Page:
Que­bec presses PM to cover refugee cost


Premier wants flood out­lets fast-tracked

MON­TREAL — Premier Brian Pal­lis­ter is fac­ing down op­po­si­tion to his push to have Ot­tawa fast-track In­ter­lake flood-preven­tion chan­nels, a topic he raised in meet­ings Fri­day with all 13 premiers and Prime Minister Justin Trudeau.

In a dis­cus­sion about reg­u­la­tions and red tape, Pal­lis­ter brought up the Lake Man­i­toba and Lake St. Martin flood chan­nels, which Ot­tawa sup­ports but has flagged for a thor­ough en­vi­ron­men­tal re­view.

Pal­lis­ter has warned that re­form of re­views of that kind could de­lay the pro­ject.

Bill C-69 aims to clar­ify the scope of re­views and in­clude the role of Indige­nous com­mu­ni­ties.

Saskatchewan Premier Scott Moe said Ot­tawa will con­sider amend­ing this leg­is­la­tion, even though it’s al­ready be­ing de­bated by the Se­nate.

“The com­mit­ment we have to­day is that the fed­eral gov­ern­ment will work with the prov­inces, as they move for­ward with that reg­u­la­tory frame­work. We look for­ward to that, and that is new.”

Among those raising con­cerns about the $540-mil­lion out­let chan­nels is Man­i­toba Metis Fed­er­a­tion pres­i­dent David Chartrand, who took part in an early Fri­day meet­ing be­tween Trudeau and Indige­nous lead­ers, which the premiers later joined.

Ot­tawa has in­vited the fed­er­a­tion to weigh in on the case. Chartrand said he plans to raise the prob­lem of ze­bra mus­sels and com­pet­ing fish species flow­ing through those out­let chan­nels, and the chance this will dev­as­tate Métis set­tle­ments that rely on fish­ing for food and their in­come.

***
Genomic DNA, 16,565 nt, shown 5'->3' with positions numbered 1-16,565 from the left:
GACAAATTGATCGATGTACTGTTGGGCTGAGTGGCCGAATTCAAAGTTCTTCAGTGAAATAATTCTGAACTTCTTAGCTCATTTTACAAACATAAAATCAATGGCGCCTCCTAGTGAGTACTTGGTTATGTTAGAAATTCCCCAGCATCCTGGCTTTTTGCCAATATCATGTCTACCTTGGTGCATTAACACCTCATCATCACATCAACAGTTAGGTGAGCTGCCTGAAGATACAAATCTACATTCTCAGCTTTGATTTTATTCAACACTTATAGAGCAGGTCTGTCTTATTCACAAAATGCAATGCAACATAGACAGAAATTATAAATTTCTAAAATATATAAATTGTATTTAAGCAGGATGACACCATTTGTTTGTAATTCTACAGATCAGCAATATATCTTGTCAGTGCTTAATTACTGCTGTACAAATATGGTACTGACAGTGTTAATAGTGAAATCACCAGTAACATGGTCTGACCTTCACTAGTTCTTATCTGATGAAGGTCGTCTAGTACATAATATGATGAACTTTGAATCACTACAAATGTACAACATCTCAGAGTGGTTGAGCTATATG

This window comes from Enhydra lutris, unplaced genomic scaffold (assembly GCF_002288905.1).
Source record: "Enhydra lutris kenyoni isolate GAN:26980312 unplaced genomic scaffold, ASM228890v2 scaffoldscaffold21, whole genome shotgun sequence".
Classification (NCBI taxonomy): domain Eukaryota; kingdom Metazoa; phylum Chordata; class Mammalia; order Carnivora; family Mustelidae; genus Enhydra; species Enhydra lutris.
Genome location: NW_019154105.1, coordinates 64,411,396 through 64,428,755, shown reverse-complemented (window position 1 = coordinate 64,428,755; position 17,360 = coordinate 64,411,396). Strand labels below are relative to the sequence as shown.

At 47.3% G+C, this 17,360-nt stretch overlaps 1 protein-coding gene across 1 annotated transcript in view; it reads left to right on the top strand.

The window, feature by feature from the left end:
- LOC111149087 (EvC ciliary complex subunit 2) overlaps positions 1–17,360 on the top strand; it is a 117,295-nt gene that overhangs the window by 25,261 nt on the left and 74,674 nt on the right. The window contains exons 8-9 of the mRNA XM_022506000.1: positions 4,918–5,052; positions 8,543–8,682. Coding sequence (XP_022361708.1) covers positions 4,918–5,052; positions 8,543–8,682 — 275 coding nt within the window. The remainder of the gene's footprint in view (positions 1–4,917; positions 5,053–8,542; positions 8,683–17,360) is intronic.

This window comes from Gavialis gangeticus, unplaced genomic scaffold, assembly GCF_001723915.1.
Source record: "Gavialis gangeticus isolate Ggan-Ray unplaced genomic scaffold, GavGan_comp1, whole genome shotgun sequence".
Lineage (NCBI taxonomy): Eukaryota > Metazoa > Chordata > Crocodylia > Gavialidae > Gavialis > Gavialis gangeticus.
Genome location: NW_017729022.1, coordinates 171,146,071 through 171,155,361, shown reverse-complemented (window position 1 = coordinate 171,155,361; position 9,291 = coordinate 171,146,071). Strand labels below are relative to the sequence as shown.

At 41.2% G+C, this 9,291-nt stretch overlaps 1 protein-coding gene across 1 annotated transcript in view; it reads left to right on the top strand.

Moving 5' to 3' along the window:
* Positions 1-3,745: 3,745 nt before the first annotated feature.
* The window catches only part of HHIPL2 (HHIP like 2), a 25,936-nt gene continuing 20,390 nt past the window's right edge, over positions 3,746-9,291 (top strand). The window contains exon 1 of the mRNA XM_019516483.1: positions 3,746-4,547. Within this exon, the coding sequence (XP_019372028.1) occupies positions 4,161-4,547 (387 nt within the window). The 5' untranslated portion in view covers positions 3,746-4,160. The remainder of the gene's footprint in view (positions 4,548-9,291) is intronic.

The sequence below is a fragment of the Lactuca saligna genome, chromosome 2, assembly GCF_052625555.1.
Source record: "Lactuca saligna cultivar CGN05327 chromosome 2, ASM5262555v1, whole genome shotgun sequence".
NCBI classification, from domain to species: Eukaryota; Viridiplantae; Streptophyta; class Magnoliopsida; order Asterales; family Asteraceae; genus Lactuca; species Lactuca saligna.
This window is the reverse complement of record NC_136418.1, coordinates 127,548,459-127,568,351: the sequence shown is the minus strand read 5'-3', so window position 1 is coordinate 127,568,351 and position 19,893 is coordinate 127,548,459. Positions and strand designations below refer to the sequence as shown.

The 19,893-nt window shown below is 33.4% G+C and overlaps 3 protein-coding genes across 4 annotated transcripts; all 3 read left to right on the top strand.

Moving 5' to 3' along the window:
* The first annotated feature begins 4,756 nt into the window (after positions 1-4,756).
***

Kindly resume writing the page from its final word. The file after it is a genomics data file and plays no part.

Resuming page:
“If we don’t do a proper study, are we go­ing to try and fix it 20 years later, and find out we’ve caused so much eco-dam­age that we can’t re­verse it? There’s too many un­knowns,” he said. “We need proper con­sul­ta­tion.”

Mean­while, Chartrand said he is try­ing to get premiers on board for what he said will be a con­struc­tion bo­nanza, thanks to fed­eral dol­lars to build homes, day­cares and schools in Métis set­tle­ments. He said premiers from Bri­tish Columbia and Saskatchewan ex­pressed an in­ter­est, but Pal­lis­ter did not.

“It’s good for Man­i­toba, it’s good for me; we’re go­ing to be pay­ing taxes,” he said. “We’re bring­ing to you a gold plat­ter full of good­ies. And you’re not even open­ing the door to let us bring it in.” MON­TREAL — Que­bec Premier François Le­gault said he made progress dur­ing Fri­day’s first min­is­ters meet­ing on his de­mand that the fed­eral gov­ern­ment pay $300 mil­lion in com­pen­sa­tion to cover the cost of refugees ar­riv­ing in the prov­ince.

Le­gault said Ot­tawa had of­fered to cover only the cost of lodg­ing the asy­lum seek­ers — about half of what Que­bec wanted.

“This af­ter­noon they have moved for­ward a lit­tle more to say they are ready to look at other ex­penses be­sides lodg­ing,” Le­gault told re­porters at the end of the meet­ing. “We will have dis­cus­sions with the bills be­tween min­is­ters and bu­reau­crats to get as close as pos­si­ble to $300 mil­lion. It is a lot of money.”